Quote Originally Posted by Fri View Post
I can't remember my favourite, but the one on top of my head that's basically makes too much sense is that the commonly mentioned theory that James Bond is a code name, used by multiple agents across generations.

Edit: More that I can remember from the top of my head.

In FFXIV, exist beings named primals. They're people's belief given form by the planet's living force. Each of beast races and some other have their own primals, which they consider their gods. Some primals doesn't take form of gods, but legendary heroes from the race's legends, like the moogle's primal which is the legendary first king of the moogle. They're super strong, and most importantly, they're not the actual legendary heroes. They're what the collective think the hero would be. So Primal King Mog's personality is what collectively the moogles thought how he'd act according to legends, Primal Bahamut's personality is more destructive than the actual legendary dragon Bahamut that's dead thousands of years ago, etc. They're usually summoned when the race faces some threats or invasion.

I like the headcanon that the main character, is Eorzea civilized race's collective primal. That's why he appears when the continent faces an apocalyptic threat, super powerful, resistant to other primal's influence, and have vague personality.

Also related, an existing person can transform into a primal. There's this character, Lady Iceheart, who can turn into Shiva and back into Iceheart, using the focused belief of her followers.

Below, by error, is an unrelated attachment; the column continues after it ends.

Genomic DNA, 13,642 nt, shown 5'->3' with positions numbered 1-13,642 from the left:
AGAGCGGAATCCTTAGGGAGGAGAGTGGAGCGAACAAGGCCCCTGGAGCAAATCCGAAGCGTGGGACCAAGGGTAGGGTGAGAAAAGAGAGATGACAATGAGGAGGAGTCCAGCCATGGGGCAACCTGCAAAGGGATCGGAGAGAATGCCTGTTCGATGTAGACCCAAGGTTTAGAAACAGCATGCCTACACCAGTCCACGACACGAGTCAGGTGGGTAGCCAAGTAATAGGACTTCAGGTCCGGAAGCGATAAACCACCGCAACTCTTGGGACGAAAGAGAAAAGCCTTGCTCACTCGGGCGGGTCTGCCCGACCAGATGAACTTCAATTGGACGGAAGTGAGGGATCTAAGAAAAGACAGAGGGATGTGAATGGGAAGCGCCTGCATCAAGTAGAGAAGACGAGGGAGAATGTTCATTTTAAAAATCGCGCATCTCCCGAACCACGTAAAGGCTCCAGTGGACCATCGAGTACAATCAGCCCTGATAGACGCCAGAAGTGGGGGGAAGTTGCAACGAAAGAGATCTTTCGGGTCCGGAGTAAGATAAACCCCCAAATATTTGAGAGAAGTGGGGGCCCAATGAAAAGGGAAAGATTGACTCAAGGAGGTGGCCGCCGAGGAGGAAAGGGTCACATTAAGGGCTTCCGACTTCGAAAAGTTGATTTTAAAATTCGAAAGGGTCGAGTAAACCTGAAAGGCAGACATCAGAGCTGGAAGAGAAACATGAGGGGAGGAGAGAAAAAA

That means, in Dragon Ball Super, when Goku collect the surviving Saiyan's ki to turn into Super Saiyan God?

He's Saiyan Primal. Super Saiyan God is Saiyan Race's Primal. The reason why it's hardly ever summoned before, is because Saiyan Race is a bickering race that can never gather enough focused belief to summon a Super Saiyan God. But now that there's a small number of Saiyan Race, and they all are friends, they can summon the primal whenever needed.
Then how do you explain Vegeta going SSG?
Quote Originally Posted by Mystic Muse View Post
Ross never says Rachel's name at the altar. He marries Emily like he should, Rachel ends up with someobe else, they both are happily married, and we don't have another 5 seasons of Ross and Rachel relationship drama.


Or, if you want Ross and Rachel to end up together, they do in season 2, and we avoid EIGHT seasons of drama.

Supernatural ends at the end of season 5.

Community ends at Season 4.
See Fanon discontinuity above.
Quote Originally Posted by Legato Endless View Post
Since there's been some complaints about the nature of current fan habits, I'll add that in writing knowing what not to say is as important as knowing what to say. The desire to explain everything leads to convoluted nonsense that suppresses the ability of you audience to imagine, and fill in the gaps themselves.

In that vein:

The Kessel run didn't happen. Han tried to bluff an ignorant farm boy and Obi-wan's disbelieving look indicated he's nobodies fool. By the time of Episode 7 Rey is quoting an infamous urban legend. The fact that Rey believes something completely impossible is because that's what otherwise smart people occasionally do with legends in the real world.
I prefer the version where he said the wrong thing and people have been giving him guff about it for decades now.